IRS loses $20.2 billion in funding

 

The IRS annual budget will remain flat at $12.3 billion for fiscal 2024, but the agency will officially lose $20.2 billion more of the $80 billion special allocation enacted as part of the Inflation Reduction Act (IRA).

 

President Joe Biden signed legislation over the weekend to fund the government through Sept. 30, enacting into law a “minibus” that combines the last six spending bills. The legislation leaves annual IRS funding unchanged from the prior fiscal year but rescinds $20.2 billion in special IRA funding and reallocates those funds to other agencies. The rescission represents the fulfillment of a handshake agreement reached as part of a deal last June to address the debt limit.

 

Republicans have made IRS funding a popular political talking point and have successfully chipped away at the $80 billion allocation since the IRA was enacted:

  • Republicans initially secured a $275 million 2% cut in annual funding for fiscal year 2023 (which is now repeated in flat fiscal 2024 funding).
  • The debt limit deal last June rescinded $1.4 billion in IRA funding immediately with a handshake agreement to claw back $10 billion in each of fiscal 2024 and 2025.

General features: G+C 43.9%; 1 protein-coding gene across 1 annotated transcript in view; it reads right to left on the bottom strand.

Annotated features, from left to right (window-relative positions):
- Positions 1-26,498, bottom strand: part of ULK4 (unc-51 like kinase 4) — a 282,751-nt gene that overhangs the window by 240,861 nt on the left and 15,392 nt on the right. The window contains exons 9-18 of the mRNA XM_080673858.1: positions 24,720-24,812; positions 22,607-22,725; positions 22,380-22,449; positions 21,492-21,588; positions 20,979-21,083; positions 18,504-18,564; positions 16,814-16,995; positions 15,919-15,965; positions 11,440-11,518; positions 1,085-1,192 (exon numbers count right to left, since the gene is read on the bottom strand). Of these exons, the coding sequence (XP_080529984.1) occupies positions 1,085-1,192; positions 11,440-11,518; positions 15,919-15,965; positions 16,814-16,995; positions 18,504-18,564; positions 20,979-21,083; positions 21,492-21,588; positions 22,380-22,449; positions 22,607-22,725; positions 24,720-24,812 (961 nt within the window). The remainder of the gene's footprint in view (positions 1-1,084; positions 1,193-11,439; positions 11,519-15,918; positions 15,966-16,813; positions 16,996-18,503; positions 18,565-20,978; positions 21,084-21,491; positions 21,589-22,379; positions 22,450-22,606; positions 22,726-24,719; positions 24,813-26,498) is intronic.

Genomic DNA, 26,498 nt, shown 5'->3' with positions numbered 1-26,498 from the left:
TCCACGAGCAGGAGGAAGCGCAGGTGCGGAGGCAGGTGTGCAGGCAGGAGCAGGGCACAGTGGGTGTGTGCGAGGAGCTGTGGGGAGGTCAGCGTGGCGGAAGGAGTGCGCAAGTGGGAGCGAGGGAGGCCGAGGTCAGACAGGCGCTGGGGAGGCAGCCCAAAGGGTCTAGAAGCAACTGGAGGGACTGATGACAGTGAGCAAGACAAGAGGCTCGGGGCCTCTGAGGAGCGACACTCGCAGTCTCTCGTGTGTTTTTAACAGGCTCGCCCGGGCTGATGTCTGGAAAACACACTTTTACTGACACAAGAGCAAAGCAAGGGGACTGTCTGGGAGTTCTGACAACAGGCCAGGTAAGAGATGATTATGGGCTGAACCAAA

• Republicans later secured an agreement to claw back the entire $20 billion in fiscal 2024, which is now fulfilled by the $20.2 rescission in the current minibus.
Grant Thornton insight:

The remaining IRA allocation of $58.4 billion and the future of IRS funding may be determined by the elections this fall. Whatever the outcome, the IRS will remain a target for future cuts. The Biden administration has clearly indicated it is willing to sacrifice IRS funding for other priorities, though the administration hasn’t backed away from it as a political issue. President Biden’s recent budget proposal asks for another special allocation of more than $100 billion in IRS funding, which it estimates will raise $341 billion in additional revenue, though securing that level of funding is unlikely, even if Biden’s re-elected and Democrats control both houses of Congress. It’s also important to note that the $58.4 billion in remaining special funding still represents a transformational opportunity for the IRS, even if there are additional modest cuts in the future. Taxpayers should expect significant new enforcement activity and can consider proactively assessing substantiation and support for important tax positions.

 

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